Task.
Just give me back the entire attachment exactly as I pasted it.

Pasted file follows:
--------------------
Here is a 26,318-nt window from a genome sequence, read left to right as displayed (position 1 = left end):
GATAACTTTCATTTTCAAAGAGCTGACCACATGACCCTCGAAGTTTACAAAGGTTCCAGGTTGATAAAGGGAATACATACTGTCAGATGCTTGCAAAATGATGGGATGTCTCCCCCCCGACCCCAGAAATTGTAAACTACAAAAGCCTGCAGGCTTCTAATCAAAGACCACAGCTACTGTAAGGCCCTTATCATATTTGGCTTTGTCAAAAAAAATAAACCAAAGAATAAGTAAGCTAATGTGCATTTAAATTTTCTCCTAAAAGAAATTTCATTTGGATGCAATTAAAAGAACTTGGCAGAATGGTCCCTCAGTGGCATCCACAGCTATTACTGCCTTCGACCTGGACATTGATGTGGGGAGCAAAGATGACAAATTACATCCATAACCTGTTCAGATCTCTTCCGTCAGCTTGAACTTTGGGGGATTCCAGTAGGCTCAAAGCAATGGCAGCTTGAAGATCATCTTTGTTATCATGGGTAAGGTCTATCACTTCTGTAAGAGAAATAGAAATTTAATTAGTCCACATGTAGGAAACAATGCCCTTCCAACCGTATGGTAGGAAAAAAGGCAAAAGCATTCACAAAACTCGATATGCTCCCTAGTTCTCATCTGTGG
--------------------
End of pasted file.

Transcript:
Here is a 26,318-nt window from a genome sequence, read left to right as displayed (position 1 = left end):
GATAACTTTCATTTTCAAAGAGCTGACCACATGACCCTCGAAGTTTACAAAGGTTCCAGGTTGATAAAGGGAATACATACTGTCAGATGCTTGCAAAATGATGGGATGTCTCCCCCCCGACCCCAGAAATTGTAAACTACAAAAGCCTGCAGGCTTCTAATCAAAGACCACAGCTACTGTAAGGCCCTTATCATATTTGGCTTTGTCAAAAAAAATAAACCAAAGAATAAGTAAGCTAATGTGCATTTAAATTTTCTCCTAAAAGAAATTTCATTTGGATGCAATTAAAAGAACTTGGCAGAATGGTCCCTCAGTGGCATCCACAGCTATTACTGCCTTCGACCTGGACATTGATGTGGGGAGCAAAGATGACAAATTACATCCATAACCTGTTCAGATCTCTTCCGTCAGCTTGAACTTTGGGGGATTCCAGTAGGCTCAAAGCAATGGCAGCTTGAAGATCATCTTTGTTATCATGGGTAAGGTCTATCACTTCTGTAAGAGAAATAGAAATTTAATTAGTCCACATGTAGGAAACAATGCCCTTCCAACCGTATGGTAGGAAAAAAGGCAAAAGCATTCACAAAACTCGATATGCTCCCTAGTTCTCATCTGTGG